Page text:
World Series–1974, Game 3

November 2, 2009

74 world series game 3

I don’t know what kinds of pitches Rollie Fingers threw. I saw him pitch a few times in All-Star game play, and I’m sure I’ve read about his repertoire at some point, but the information from both of those sources has receded back behind the fiction I’ve had in my mind about him since I was a young kid, one that combined his unusual name, his curly mustache, and the heavy influence on my worldview of Saturday morning cartoons that toyed with the rules of physics. In my mind, it’s simple: Rollie Finger’s goofy bamboozling pitches came with their own clownish slide-whistle soundtrack.

Here he is in one of the handful of cards in my collection that make reference to World Series play, looking as if he’s about to unleash another corkscrewing dipsy-doodle to tie Steve Garvey or Jim Wynn into a bow. The back of the card offers little in the way of the kind of illustrative data that might have dampened my imaginary version of Rollie Fingers. There’s no text recounting the game, just a box score in the style used back in the days of Tinkers to Evers to Chance. There is a line score but no pitching statistics, and the efforts of each hitter are represented in terms of AB, R, H, PO, A, and E. I doubt that when I first got this card at the age of seven I knew what all these abbreviations referred to, and when I did figure them all out I probably was disappointed that so much space had been given over to fielding statistics that did little to suggest how the game was won and lost. Who was the hero of the game? Who had the key hit? It’s impossible to tell.

The pitcher who was awarded the win is identified in the primitive box score, his name in capital letters (HUNTER) and the initials “w.p.” after his name. (There is no corresponding designation for the losing pitcher.) Fingers’ name is also on the card, but it has only zeroes in the batting and fielding columns beside it.

A few names above Fingers: “H. Washington, pr.” He’s the only other A besides Fingers with nothing but zeroes after his name. This was Herb Washington, the sprinter who was the “designated pinch runner” for the team. I’m somewhat shocked that Oakland’s brief experiment of carrying a player on the regular season roster who couldn’t pitch, hit, or field extended into postseason play. In fact (and by this point in my imagining of October 1974 I have moved beyond the limitations of my cards and begun checking baseball-reference.com), Herb Washington got into two games in the 1974 American League Championship series (he was caught stealing both times) and three games in the World Series (perhaps cowed by his results in the ALCS, he didn’t attempt a steal and did not score a run).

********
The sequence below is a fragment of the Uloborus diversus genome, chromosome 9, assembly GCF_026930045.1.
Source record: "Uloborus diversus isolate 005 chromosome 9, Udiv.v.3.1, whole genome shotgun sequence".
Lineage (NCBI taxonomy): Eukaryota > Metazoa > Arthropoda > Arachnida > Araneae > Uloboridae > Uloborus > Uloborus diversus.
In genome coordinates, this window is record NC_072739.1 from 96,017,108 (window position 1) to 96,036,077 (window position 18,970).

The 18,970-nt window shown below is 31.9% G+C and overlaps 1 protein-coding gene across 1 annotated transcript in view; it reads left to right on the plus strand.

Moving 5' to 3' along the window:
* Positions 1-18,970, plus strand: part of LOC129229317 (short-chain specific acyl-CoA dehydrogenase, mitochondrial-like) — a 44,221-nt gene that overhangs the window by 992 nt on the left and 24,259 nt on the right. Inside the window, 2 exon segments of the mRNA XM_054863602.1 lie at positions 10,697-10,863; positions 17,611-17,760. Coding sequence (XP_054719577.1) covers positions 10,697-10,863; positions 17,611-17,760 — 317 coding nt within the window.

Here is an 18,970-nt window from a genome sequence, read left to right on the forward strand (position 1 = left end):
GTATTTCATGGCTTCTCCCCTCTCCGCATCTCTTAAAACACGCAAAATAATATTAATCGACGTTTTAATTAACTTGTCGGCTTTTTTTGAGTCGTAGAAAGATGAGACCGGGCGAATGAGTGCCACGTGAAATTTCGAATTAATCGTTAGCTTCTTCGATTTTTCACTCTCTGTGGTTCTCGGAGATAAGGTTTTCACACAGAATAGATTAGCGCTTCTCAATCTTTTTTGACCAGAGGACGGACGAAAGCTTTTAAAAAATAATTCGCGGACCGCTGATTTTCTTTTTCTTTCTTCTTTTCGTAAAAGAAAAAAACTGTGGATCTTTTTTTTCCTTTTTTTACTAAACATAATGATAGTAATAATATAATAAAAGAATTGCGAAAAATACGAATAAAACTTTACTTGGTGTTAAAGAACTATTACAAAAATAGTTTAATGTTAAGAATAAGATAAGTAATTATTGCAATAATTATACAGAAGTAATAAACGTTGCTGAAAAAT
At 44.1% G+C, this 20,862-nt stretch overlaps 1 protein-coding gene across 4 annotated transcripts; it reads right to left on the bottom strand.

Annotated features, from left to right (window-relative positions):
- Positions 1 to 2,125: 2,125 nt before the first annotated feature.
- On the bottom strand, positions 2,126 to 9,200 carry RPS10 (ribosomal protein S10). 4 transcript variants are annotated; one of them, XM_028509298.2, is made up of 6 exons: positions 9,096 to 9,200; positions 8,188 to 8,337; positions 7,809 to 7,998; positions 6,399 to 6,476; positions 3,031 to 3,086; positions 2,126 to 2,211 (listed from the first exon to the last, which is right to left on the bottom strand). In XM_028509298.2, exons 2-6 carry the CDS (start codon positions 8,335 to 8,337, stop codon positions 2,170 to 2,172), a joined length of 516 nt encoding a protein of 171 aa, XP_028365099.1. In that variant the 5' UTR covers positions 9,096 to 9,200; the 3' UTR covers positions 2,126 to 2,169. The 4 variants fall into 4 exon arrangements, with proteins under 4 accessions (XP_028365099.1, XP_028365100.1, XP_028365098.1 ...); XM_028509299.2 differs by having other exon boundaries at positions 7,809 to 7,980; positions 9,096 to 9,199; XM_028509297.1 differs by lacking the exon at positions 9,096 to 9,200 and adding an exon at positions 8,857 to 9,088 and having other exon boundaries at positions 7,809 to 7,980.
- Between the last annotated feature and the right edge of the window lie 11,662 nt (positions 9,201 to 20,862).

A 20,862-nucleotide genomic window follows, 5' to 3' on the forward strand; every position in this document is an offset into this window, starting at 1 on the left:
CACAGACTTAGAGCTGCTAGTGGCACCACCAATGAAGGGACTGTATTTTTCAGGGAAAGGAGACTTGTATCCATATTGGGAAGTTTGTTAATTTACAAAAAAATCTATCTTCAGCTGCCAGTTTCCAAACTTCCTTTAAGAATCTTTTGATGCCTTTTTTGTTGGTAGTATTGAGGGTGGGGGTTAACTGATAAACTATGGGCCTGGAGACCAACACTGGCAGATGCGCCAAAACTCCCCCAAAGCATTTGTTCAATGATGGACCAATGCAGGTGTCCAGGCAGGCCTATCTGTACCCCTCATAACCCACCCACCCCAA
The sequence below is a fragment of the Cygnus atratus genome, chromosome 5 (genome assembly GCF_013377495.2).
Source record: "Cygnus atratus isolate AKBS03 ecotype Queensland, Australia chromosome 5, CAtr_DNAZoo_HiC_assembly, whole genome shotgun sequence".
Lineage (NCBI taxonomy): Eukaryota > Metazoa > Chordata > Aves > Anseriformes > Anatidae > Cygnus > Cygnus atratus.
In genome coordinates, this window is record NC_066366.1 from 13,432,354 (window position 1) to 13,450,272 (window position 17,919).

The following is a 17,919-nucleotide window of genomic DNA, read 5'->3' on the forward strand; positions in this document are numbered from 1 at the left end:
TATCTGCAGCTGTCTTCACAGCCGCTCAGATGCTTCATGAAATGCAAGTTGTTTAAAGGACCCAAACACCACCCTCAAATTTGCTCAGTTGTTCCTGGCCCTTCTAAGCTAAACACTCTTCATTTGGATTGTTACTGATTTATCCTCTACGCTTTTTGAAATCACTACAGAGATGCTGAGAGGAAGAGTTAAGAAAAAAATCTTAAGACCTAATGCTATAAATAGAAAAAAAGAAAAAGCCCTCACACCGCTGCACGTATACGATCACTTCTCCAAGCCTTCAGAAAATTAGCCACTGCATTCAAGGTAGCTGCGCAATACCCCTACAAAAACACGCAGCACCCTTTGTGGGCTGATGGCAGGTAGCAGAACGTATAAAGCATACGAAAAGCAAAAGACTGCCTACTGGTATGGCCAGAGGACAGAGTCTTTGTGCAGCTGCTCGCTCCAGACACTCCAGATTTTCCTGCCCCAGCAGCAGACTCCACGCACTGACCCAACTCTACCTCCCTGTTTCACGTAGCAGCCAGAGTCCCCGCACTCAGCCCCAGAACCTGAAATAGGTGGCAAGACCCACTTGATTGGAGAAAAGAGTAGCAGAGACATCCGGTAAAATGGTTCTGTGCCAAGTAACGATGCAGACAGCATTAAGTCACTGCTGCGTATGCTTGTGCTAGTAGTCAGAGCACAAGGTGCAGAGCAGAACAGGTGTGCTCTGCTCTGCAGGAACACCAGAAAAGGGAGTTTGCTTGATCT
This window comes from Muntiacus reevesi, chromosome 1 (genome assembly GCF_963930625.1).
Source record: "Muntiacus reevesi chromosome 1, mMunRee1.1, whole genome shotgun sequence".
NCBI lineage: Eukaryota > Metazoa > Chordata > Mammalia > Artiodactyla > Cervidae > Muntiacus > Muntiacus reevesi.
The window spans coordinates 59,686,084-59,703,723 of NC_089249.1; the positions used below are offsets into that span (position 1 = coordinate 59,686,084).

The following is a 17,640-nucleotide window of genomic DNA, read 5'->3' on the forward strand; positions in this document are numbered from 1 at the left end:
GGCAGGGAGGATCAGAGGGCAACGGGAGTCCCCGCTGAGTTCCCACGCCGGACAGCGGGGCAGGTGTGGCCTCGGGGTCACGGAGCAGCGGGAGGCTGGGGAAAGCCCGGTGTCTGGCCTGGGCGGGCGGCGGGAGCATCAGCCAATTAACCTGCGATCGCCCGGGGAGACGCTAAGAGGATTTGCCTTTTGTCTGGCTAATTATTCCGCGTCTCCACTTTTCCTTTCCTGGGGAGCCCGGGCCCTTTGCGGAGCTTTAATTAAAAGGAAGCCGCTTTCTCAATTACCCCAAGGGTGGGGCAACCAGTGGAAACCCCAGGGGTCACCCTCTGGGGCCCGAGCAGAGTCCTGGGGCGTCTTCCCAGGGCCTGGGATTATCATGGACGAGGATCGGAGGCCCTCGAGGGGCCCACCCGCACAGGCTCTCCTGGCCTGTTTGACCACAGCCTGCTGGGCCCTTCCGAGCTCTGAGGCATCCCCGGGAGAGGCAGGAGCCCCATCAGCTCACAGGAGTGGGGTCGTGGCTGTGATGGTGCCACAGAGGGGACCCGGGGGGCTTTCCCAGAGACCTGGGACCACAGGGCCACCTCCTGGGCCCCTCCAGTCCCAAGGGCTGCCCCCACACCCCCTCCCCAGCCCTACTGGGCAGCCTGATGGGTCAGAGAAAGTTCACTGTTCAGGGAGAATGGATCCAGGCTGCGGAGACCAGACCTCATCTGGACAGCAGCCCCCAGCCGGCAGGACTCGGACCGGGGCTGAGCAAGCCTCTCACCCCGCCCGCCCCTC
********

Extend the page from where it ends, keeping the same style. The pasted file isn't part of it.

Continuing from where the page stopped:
Rollie Fingers got into one more game than Herb Washington in the 1974 World Series, and his pitching in each of his four appearances, all A’s wins, was seen as the key contribution of any player: he won the series MVP award. Despite ending in just five games, the series was a tightly contested one (four of the five contests ended in a 3-2 score), so the work of an effective and tireless reliever stood out more than it would have if the teams had taken turns crushing one another. Fingers was credited with two saves and a win, and it seems to me that he should have earned another save in the game commemorated by the card at the top of this post. He entered that game with one out in the eighth inning with a two-run lead and closed things out despite surrendering a solo home run in the ninth to Willie Crawford. I was thinking that saves were accounted for differently in those days, but in the very next game Fingers entered with one out in the eighth inning with two men on and an even bigger lead (5-2) and upon closing out the game was credited with the save. The only thing I can think of is that maybe in those days they stripped you of a save if you gave back any of the inherited lead. But the entry on the history of the save statistic at BR Bullpen doesn’t seem to offer any evidence that this was the case. Am I missing something obvious? Or does Rollie Fingers deserve to be awarded an additional World Series save? [Update: See comments below for an explanation of why Fingers didn’t get a save.] 

Anyway, back to the card. In the absence of any defining data, the picture has to carry all the weight of any questions about how the game was won and why. The game was won because in the otherwise murky shadows of that game, the A’s had bright yellow shirts, yellow socks, and white shoes. The A’s had Rollie Fingers.


  1. Herbie DID get picked off by Mike Marshall in Game 2 in the 9th when the A’s were down 3-2. Joe Rudi singled in Bando and Jackson, and after an out Angel Mangual pinch hit for Blue Moon Odom. Washington ran for Rudi. Marshall picked off Washington and then struck out Tenace. If I were Rudi, I’d probably have throttled Charlie O Finley on sight.